Zieve's syndrome is observed in suspected or known alcoholic patients and leads to the manifestation of transient jaundice due to acute hemolytic anemia and hyperlipidemia . Individuals affected by the syndrome typically suffer from steatohepatitis as well.
Anemia is always present in the case of Zieve's syndrome and follows a hemolytic pathophysiological route, causing the appearance of jaundice. The symptoms such as fatigue and malaise may be seen in mild cases. A considerable number of patients, however, are affected by severe anemia, which is responsible for a profound set of symptoms, including tachycardia, tachypnea, and hypotension. Loss of consciousness and dizziness may be present due to the anemic condition of the patient in the Zieve's syndrome.
Pain in the right upper quadrant abdominal region is also a common symptom, leading to confusion between Zieve's syndrome and acute cholecystitis . Patients have also reported myalgia, which occurs due to an increased serum viscosity, and retinal damage has also been observed, even though there may be no symptoms accompanying the latter  . Some patients diagnosed with Zieve's syndrome present with intracranial hemorrhage, that has mainly been attributed to the increase in serum lipids, with this symptom being documented in only four cases .
The diagnosis of Zieve's syndrome may be difficult, due to the similarities with other conditions and due to the habit of alcoholism often being withheld by the patients. The primary aim is to distinguish the syndrome from other medical conditions, such as acute cholecystitis and acute alcoholic hepatitis.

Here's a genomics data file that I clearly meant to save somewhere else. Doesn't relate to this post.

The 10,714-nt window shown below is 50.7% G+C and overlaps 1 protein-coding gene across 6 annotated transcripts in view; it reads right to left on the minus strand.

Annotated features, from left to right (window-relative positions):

Distinguishing Zieve's syndrome from acute cholecystitis requires an initial thorough physical examination. Patients affected by the syndrome do not display a positive Murphy's sign and are typically afebrile, in contradistinction to acute cholecystitis. Furthermore, indirect serum bilirubin levels are profoundly elevated in Zieve's syndrome, amounting to over 5 mg/dL, whereas values between 2 and 5 mg/dL are expected in acute cholecystitis. A right upper quadrant ultrasonographic scan (RUQ US) or cholescintigraphy are also required: a lack of gallstones or pericholecystic fluid direct the diagnostic process towards Zieve's syndrome. These procedures, however, may render inconclusive results, such as gallbladder distention, findings which do not aid in the differential diagnosis of Zieve's syndrome and acute cholecystitis .
Zieve's syndrome also needs to be differentiated from acute alcoholic hepatitis. These two medical entities are distinguished, due to the fact that the former leads to hyperlipidemia in combination with hemolytic anemia, whereas the latter is characterized by a remarkable increase in transaminase levels (AST< 300 IU/mL), hyperbilirubinemia and a prolonged international normalized ratio (INR) . Moreover, patients suffering from acute alcoholic hepatitis exhibit a steadily declining course, despite appropriate treatment, whereas Zieve's syndrome tends to regress, once the alcoholic trigger has been removed .
Given that Zieve's syndrome may also induce intracranial or retinal hemorrhage, fundoscopy and a complete neurological examination may be required . Neurological deficits may indicate the need for further investigation.
Also, in the cases of individuals who have not yet been diagnosed with fatty liver disease or steatohepatitis, a liver biopsy will illustrate a fatty infiltration of the liver. In general, Zieve's syndrome must be considered as a possible pathology, when a patient with a history presents with indirect hyperbilirubinemia, a medical history of alcoholism and no other probable causes for the biochemical anomaly .